ByRick Liebling, writer at Creators.co

If you haven't watched Syfy's The Expanse yet, there are some minor spoilers here. But this isn't really a review, more of my first impressions from the show.

TL;DR version: Despite some minor issues, The Expanse has a lot going for it and is worth your time if you're a scifi fan.

Pilot episodes are a cruel way to judge a program. Actors are still learning how to inhabit their characters and develop a rapport with the other actors. The writers haven't found their groove yet either and as viewers, we haven't been immersed in the world the show is trying to create long enough to understand everything that is happening.

Syfy's The Expanse, which had a two-hour, two night premiere this week suffers from many of these challenges, but also shows enough promise to make revisiting the world a worthwhile exercise.

If you're not familiar with the show, or haven't read the books, check out this Q&A with the authors, Ty Franck and Daniel Abraham:

This is a great time to be a show creator as there are more platforms than ever and they are hungry for content. Thirty years ago The Expanse would have had to limit itself to the parameters of a broadcast network show. Today, if SyFy hadn't picked it up, it could have aired on Fx, Spike (which recently announced it was going to produce Red Mars), Netflix, Amazon or even Microsoft's Xbox platform.

The downside is that the bar is set very, very high. Viewers have come to expect quality from their genre shows on the level of Game of Thrones, Daredevil, Man in the High Castle and Syfy's beloved Battlestar Galactica. Those shows are all very different, but are light years beyond what sci-fi fans grew up with in the previous decades (see: Manimal).

So The Expanse both suffers by comparison to the very best genre shows, but also holds its own in many regards. Some of my initial quibbles?

  • The difference between the truly great shows and the merely good are often in the details. Throughout the show, I found myself asking questions like "Why, after walking around in soil, are the XO's feet not dirty when he is being put on the gurney?" Or, "Two hundred years in the future, people are still wearing over-the-ear headphones?" Or, "If nobody wears a fedora in 2015, why is someone wearing one in 2215?"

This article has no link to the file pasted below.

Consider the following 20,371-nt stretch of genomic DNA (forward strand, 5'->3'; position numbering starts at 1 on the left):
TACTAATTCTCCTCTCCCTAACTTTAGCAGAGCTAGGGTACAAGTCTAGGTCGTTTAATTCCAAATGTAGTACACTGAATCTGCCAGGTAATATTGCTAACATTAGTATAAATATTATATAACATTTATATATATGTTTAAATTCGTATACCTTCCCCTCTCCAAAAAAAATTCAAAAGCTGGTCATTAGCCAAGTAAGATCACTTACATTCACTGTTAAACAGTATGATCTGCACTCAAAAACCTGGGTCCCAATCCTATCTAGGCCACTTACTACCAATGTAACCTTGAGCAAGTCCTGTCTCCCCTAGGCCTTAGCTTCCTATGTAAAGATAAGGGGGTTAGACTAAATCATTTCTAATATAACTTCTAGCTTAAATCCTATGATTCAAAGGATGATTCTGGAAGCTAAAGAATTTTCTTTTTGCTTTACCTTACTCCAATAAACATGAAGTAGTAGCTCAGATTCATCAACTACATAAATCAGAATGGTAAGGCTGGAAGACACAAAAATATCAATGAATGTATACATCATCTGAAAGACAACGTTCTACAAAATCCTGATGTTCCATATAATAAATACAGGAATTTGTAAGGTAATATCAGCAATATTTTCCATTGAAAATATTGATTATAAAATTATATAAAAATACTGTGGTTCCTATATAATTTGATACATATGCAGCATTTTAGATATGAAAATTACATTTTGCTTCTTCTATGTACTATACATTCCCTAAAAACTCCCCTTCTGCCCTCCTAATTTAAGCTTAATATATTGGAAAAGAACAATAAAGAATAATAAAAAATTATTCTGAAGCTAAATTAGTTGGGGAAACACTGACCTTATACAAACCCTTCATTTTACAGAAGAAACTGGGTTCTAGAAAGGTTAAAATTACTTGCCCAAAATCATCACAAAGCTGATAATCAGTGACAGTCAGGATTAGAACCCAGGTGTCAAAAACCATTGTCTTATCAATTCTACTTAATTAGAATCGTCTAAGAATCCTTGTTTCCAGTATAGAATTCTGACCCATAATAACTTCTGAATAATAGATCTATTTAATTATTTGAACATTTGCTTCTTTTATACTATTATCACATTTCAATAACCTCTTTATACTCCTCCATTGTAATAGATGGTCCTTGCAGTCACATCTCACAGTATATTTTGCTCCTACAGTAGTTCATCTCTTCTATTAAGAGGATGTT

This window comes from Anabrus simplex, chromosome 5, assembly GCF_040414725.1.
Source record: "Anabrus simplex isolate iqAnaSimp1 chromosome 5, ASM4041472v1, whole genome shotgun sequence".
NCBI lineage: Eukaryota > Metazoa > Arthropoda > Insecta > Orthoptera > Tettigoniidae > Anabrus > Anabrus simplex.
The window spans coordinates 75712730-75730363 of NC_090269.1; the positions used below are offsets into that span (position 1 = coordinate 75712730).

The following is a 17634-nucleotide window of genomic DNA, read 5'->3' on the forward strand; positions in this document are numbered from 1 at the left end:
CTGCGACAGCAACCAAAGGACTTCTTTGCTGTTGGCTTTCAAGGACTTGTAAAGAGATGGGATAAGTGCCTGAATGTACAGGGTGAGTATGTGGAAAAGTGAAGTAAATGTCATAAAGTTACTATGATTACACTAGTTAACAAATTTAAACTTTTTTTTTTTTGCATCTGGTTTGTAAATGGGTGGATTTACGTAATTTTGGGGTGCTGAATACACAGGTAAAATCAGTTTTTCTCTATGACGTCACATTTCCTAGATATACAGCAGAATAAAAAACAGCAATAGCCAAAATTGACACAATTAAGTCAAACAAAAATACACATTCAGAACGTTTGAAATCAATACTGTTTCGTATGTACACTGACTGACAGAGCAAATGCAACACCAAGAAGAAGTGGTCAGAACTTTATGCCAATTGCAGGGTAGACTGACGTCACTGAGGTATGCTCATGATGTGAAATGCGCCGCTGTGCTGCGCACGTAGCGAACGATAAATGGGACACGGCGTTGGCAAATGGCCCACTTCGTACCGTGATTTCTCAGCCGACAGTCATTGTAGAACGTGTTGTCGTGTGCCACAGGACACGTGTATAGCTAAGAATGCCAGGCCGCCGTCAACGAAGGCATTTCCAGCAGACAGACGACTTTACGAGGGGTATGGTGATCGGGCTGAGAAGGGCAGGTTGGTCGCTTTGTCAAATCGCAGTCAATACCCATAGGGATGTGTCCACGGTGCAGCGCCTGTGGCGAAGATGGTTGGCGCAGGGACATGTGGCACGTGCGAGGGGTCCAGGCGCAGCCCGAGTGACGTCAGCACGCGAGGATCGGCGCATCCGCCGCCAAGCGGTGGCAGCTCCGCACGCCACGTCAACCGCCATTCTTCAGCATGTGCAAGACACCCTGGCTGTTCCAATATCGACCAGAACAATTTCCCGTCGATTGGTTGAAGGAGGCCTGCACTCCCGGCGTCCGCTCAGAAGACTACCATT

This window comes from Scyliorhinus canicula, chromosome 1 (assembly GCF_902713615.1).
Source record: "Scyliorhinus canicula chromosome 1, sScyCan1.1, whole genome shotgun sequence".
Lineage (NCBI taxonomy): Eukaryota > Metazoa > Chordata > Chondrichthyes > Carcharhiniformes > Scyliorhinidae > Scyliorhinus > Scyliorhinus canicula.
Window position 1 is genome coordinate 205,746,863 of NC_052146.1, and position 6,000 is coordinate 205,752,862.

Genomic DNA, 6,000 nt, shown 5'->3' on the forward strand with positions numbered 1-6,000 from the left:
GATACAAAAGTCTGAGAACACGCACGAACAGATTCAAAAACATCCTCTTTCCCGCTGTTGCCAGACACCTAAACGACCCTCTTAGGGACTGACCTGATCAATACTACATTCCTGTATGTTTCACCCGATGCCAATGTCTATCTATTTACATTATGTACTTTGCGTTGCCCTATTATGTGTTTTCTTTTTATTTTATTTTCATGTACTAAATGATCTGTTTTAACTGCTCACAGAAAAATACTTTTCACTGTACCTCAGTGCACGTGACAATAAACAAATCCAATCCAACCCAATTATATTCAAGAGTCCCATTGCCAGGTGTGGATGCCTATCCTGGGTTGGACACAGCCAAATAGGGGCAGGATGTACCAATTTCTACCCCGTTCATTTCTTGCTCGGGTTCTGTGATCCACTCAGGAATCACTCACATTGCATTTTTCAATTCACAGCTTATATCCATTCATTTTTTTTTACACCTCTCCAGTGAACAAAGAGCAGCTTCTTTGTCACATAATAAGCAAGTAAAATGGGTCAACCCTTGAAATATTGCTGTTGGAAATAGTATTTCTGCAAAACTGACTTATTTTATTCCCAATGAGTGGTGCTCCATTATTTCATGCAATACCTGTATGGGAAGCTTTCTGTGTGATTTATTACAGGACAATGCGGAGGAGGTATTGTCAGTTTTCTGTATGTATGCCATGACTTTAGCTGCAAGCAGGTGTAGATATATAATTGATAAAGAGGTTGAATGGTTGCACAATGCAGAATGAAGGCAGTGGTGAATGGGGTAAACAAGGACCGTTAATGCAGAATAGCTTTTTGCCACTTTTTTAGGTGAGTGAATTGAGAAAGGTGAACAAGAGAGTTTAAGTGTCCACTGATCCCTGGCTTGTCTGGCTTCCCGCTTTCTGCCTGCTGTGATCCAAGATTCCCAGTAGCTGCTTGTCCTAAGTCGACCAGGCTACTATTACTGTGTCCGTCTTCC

• The storyline featuring Thomas Jane's character, Detective Miller, was the weak point of the pilot. The noir detective in space also felt pulled directly from Blade Runner, and not in a good way.
  • Similarly, the crew of the spaceship Canterbury felt a lot like the crew of the Nostromo from Alien.


  • Many of the sets and characters looked like left-overs from Syfy's Defiance or one of TNT's scifi efforts. It's sort of a generic, post-apocalyptic streetscape that is a very poor man's version of the L.A. street scenes from Blade Runner. That movie created an atmosphere that was clearly lived in. The world inhabited by the citizens - called "Belters" of the asteroid Ceres asteroid looks like a set. The extras look like, well, extras. My hunch is that we'll get a better understanding of the social, political and economic realities of this world, what role corporations play in creating this space, what role religion plays and so forth. The show worked hard to make sure these scenes featured a racially diverse group, but what happens when you put that sort of diversity in close quarters? Maybe we'll find out in future episodes, but my guess is that we're just going to have to accept that the underworld of Ceres is a crazy mish-mash of diversity.
  • But here's the real issue: why is this show set in space? Why not Baltimore? Or off the Eastern Coast of Uganda? What is the driving purpose that makes setting this show in space essential to the telling of the story?
  • Juggling three storylines is difficult, especially when you try to give them near equal weight. I'm not sure that anything we saw from the Shohreh Aghdashloo storyline was essential to driving the plot forward in the first episode. Rather than try to introduce multiple characters/storylines - each of which are literally happening millions of miles from each other - why not focus on one story, and let the other two naturally spin-off from the core story?

Yes, that seems like a lot of issues, but even moving from the first hour to the second, several of these issues started to resolve themselves. I was very impressed with the strides the show took from hour one to two.

Surviving crewmembers of the Canterbury
Surviving crewmembers of the Canterbury